One measures oncoming old age by its deepening of Proust, and its deepening by Proust. How to read a novel? Lovingly, if it shows itself capable of accomodating one's love; and jealously, because it can become the image of one's limitations in time and space, and yet can give the Proustian blessing of more life.
Proust is interested in minutiae because life, as he sees it, is seldom ever about things but about our impression of things, not about facts but about the interpretation of facts, not about one particular feeling but about a confluence of conflicting feelings. Everything is elusive in Proust because nothing is ever certain.
Kilmartin wrote a highly amusing and illuminating account of his experience as a Proust revisionist, which appeared in the first issue of Ben Sonnenberg's quarterly Grand Street in the autumn of 1981. The essay opened with a kind of encouragement: 'There used to be a story that discerning Frenchmen preferred to read Marcel Proust in English on the grounds that the prose of A la recherche du temps perdu was deeply un-French and heavily influenced by English writers such as Ruskin.' I cling to this even though Kilmartin thought it to be ridiculous Parisian snobbery; I shall never be able to read Proust in French, and one's opportunities for outfacing Gallic self-regard are relatively scarce.
It is one of the many merits of this admirable biography of Proust's mother that it invites one to return to the novel with perhaps a fuller understanding of Proust's heredity, hinterland, and upbringing. . . . This fascinating book is full of interesting social and cultural observation, of information about French Jewish life, the position of Jews in society and, of course, the Dreyfus case. But it is essentially a study of one of the most remarkable and fruitful of mother-son relationships. As such it is a book that every Proustian will want to read.
Within five minutes of leaving the reunion, I'd undone the double wrapping and eaten all six rugelach, each a snail of sugar-dusted pastry dough, the cinnamon-lined chambers microscopically studded with midget raisins and chopped walnuts. By rapidly devouring mouthful after mouthful of these crumbs whose floury richness - blended of butter and sour cream and vanilla and cream cheese and egg yolk and sugar - I'd loved since childhood, perhaps I'd find vanishing from Nathan what, according to Proust, vanished from Marcel the instant he recognized "the savour of the little madeleine": the apprehensiveness of death. "A mere taste, " Proust writes, and "the word 'death'... [has]... no meaning for him." So, greedily I ate, gluttonously, refusing to curtail for a moment this wolfish intake of saturated fat, but, in the end, having nothing like Marcel's luck.
Werewolves were far more terrifying than vampires. It is probably the idea of seeing the human within the beast and knowing you can't reach it. It might as well be a great white shark. There is no sitting down and discussing Proust with it, which the traditional vampire model seems to leave room for. You can have a conversation.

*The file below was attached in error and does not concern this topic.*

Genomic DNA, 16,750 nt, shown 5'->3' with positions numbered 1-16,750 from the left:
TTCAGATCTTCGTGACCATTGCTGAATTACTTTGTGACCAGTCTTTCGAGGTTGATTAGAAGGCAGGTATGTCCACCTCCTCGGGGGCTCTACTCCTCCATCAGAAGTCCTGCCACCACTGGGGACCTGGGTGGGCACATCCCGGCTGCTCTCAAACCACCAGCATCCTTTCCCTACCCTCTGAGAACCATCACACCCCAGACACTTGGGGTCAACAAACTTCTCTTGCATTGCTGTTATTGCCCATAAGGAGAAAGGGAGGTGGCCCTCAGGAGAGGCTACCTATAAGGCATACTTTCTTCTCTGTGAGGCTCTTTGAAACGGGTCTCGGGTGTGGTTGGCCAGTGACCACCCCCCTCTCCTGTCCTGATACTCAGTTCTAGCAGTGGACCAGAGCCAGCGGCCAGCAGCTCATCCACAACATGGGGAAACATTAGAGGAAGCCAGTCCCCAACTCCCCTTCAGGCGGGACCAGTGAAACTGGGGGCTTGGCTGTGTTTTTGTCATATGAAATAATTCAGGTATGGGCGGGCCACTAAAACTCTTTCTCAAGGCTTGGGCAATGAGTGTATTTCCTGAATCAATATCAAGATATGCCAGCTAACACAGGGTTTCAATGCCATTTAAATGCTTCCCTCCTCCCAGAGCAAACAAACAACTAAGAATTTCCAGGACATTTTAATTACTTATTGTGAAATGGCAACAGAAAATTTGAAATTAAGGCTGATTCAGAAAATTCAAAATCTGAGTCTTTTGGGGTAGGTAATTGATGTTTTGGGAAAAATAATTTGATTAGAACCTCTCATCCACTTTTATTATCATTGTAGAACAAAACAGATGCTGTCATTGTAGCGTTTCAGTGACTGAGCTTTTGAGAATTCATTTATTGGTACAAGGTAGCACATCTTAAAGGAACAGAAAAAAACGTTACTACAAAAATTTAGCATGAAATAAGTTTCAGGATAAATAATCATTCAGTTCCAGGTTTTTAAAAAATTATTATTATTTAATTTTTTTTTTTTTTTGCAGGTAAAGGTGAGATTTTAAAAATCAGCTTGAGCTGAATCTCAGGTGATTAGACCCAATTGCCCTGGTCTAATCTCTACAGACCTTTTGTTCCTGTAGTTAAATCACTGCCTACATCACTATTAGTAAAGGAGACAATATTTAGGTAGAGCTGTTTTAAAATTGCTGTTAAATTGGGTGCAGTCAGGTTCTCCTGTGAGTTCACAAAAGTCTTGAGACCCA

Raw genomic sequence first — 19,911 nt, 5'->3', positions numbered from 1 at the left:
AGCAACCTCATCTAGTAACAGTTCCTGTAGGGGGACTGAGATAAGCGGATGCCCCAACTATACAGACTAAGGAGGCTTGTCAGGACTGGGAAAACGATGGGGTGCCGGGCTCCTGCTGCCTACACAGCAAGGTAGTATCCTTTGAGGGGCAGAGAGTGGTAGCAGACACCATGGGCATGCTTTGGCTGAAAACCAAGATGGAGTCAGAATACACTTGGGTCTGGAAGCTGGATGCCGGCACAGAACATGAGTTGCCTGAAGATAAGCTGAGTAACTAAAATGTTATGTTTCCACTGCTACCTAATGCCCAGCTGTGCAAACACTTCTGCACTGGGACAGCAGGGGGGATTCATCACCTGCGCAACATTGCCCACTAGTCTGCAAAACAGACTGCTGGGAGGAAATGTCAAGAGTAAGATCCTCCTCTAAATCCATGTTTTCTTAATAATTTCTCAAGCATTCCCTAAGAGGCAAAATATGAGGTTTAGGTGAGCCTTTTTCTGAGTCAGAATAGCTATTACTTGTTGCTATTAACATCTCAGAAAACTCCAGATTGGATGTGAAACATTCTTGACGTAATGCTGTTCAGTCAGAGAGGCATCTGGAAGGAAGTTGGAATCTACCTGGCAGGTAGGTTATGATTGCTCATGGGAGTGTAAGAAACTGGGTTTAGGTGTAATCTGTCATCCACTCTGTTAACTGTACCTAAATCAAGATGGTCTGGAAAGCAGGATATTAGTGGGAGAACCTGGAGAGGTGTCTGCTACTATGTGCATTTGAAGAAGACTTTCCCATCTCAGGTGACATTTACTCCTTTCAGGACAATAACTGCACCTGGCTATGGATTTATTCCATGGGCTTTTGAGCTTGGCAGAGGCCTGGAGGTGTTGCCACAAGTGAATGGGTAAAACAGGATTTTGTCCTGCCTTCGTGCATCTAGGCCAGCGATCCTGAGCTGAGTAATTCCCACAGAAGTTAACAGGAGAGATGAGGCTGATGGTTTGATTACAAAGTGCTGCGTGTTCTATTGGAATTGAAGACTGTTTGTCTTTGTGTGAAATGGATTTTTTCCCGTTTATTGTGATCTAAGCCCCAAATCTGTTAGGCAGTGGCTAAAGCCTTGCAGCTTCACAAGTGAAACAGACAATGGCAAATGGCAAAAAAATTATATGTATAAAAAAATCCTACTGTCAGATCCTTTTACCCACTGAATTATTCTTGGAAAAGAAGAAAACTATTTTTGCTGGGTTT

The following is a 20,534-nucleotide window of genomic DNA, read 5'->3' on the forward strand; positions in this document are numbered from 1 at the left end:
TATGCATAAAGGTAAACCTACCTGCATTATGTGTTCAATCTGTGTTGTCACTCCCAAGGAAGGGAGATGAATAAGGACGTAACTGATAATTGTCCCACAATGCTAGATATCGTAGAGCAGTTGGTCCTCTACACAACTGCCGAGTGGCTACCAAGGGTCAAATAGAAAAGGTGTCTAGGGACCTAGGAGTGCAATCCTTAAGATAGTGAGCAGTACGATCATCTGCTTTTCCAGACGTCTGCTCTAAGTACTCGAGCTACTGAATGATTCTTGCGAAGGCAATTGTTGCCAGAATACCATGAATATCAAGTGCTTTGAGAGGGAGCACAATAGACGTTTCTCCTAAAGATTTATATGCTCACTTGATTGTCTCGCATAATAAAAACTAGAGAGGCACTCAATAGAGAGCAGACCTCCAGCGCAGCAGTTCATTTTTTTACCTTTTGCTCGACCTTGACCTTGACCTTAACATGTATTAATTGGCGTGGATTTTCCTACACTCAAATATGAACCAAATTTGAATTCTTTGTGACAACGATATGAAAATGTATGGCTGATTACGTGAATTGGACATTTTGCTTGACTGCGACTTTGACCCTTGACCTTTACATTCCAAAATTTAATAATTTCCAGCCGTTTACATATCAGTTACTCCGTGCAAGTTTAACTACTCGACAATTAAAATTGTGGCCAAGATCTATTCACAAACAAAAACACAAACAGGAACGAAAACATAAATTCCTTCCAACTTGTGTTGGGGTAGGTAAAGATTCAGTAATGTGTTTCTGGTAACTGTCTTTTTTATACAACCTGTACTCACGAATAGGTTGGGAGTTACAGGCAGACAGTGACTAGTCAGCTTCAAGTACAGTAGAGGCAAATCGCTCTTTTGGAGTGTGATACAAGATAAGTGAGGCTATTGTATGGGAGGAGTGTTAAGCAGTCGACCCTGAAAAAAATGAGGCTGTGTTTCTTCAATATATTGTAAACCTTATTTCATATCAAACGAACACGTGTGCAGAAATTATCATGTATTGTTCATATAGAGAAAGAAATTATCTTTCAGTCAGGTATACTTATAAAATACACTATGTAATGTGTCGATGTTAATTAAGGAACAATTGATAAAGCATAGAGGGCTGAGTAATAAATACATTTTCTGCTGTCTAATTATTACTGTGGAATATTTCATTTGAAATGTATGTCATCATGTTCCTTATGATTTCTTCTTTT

M. Proust was more severe than M. de Caillavet on Anatole France: "He was selfish and supercilious. He had read so much that he had left his heart in other people's books, and all that remained was dryness. One day I asked him how he came to know so much. He said, 'Not by being such a handsome young man as you. I wasn't in demand, and instead of going out I studied and learned'.
After college, I went on a real big classics kick. Read everything by Faulkner, Hemingway, Woolf, Proust, Dostoevsky. And that classics train dropped me off at 'Dracula.' Halfway through it, I understood I'd never be going back, never 'leaving' the genre again. Since then, I've been on a fairly strict horror diet.
James Cain - faugh! Everything he touches smells like a billygoat. He is every kind of writer I detest, a faux naix, a Proust in greasy overalls, a dirty little boy with a piece of chalk and a board fence and nobody looking. Such people are the offal of literature, not because they write about dirty things, but because they do it in a dirty way.
The same tantalizing guile and sublime skill....[The series is] reinforced in its claim to be one of the major literary works of this century....Only two other writers that this reviewer can think of have each created an entire, discrete and compelling world, a totally believable entity which one might wish to inhabit, and they are Joyce and Proust. It is not pretentious to place Patrick O'Brian in the first canon of literature....
That's the difference between the serious artist and the craftsman--the craftsman can take material and because of his abilities do a professional job of it. The serious artist, like Proust, is like an object caught by a wave and swept to shore. He's obsessed by his material; it's like a venom working in his blood and the art is the antidote.